This was my second escape in less than a week. This time I planned carefully. All the Trainers, who never payed attention unless it was during the day, switched shifts at 12 o’clock pm. This transition lasted for at least ten minutes. I planned to disguise as a trainer and pretend that I was going off shift. They would let me out if they believed me. At twelve I tiptoed out of my room. Before I left, I checked on Bob. He looked hungry so I gave him a little bit of the banana I had got at dinner that evening. I planned to eat it on my journey, but he looked desperate and he was shaking. I was worried about him. I slowly walked out of my room, and no one noticed me. I made my way to the front gate. There were so many guards. Should I turn back? But I was already in line with the other guards to exit the facility. When I got to the front of the line, I started to sweat.” Where are you going?” asked the guard.

It was a matter of seconds before it turned into a foot chase through the woods. I was running for about two hours when I got out of the sight of the guards. I had to make a split-second decision to stay in the forest and camp out. I was glad that I had camping food or else I would’ve died. I made a fire striking two pieces of wood together and I cooked my dinner. It wasn’t the best meal of my life, but for camping food it was pretty good quality. I went to sleep and woke up the next morning to Russian guards yelling in the distance. I remembered what happened the previous day, and I stood up and ran to my house.

On my way to the house I noticed my brother, wearing shaggy clothes that were full of dirt, I grabbed him and told him we needed to run. I saw the confusion on his face. While we were running, I asked him why he was here, and he said he was looking for me. I got tired and then I heard yelling not too far in the distance. I arrived at our house where I was surrounded by thousands of Russian soldiers. I rushed inside and looked out of my window. I could hear them barking orders like: “Guns ready!” Or: “Fire!” I noticed Mom and Dad were not there and I asked where they were. Josh replied that they were looking for me in the forest. I was filled with two emotions, anger, because they went on a dangerous expedition, and fear, that they would get captured by the Russian soldiers. I told Josh that I will go outside and negotiate with the Russian soldiers and that he should stay put and be quiet. Before I went out, I grabbed some emergency bombs from Dad’s room. What I didn’t tell Josh was that I wouldn’t negotiate and instead I would fight. I threw one bomb and it exploded, and I took out one third of the men. I finished them off with the other two bombs, and I walked back inside. When Josh asked what just happened, I responded by saying, “We are temporary champions.”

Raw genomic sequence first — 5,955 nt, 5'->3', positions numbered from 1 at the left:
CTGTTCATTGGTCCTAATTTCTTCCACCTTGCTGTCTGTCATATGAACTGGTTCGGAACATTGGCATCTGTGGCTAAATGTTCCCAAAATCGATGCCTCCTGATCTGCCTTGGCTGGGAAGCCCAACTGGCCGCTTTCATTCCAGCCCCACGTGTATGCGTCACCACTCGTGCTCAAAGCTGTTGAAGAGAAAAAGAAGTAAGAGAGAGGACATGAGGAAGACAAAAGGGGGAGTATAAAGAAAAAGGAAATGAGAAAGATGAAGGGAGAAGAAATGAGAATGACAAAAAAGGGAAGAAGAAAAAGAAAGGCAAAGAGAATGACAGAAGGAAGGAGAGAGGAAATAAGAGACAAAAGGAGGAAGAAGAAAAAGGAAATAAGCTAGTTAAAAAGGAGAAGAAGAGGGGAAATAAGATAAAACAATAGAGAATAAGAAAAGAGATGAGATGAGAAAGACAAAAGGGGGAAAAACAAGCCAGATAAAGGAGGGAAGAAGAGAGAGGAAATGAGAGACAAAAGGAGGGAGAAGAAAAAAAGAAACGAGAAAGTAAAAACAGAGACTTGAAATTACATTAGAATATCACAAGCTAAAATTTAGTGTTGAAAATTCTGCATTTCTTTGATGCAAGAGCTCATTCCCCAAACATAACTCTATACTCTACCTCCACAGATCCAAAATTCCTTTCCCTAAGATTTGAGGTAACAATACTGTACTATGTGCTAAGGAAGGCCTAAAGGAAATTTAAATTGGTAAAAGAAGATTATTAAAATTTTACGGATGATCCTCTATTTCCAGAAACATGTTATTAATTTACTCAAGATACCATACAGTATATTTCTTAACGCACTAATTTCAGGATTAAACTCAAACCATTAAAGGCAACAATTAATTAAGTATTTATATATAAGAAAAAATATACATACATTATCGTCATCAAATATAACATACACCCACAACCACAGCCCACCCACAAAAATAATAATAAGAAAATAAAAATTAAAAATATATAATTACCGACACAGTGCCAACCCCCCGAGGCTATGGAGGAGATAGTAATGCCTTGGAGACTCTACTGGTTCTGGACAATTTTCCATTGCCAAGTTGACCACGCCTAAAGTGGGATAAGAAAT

I am tired and worn out, but the war isn’t over. I will enroll for the army but for now we can call it a victory. I have learned a lot from this experience, but one thing I will always remember is to check my sources and not trust old men that offer to take me somewhere. Before I go and find my mom and dad, I tell Josh the story, who is filled with different emotions, and it was fun to watch them change. After my storytelling, I start my journey into the remains of the forest.

My name is Brody, the great grandson of James Freeman. My great grandpa, a military hero to many, was tricked by an old man. He later joined the fight with the U.S. Army. He was shot behind enemy lines. It is the year 3171, and I live on a military base actively serving for the U.S. Army. We’re still in the war with Russia. We have a secret alliance with France and Thailand. Russia has an alliance with Japan. In two days, we are planning to have a final battle. The armies of France and Thailand will be hiding in the trees. By the time you are reading this, I am going to be dead. I hope that we win the war. I would dedicate the victory to my great grandfather and his brother. The times in the military were fun, but my time has come and it’s the end of the long journey.

This is the end.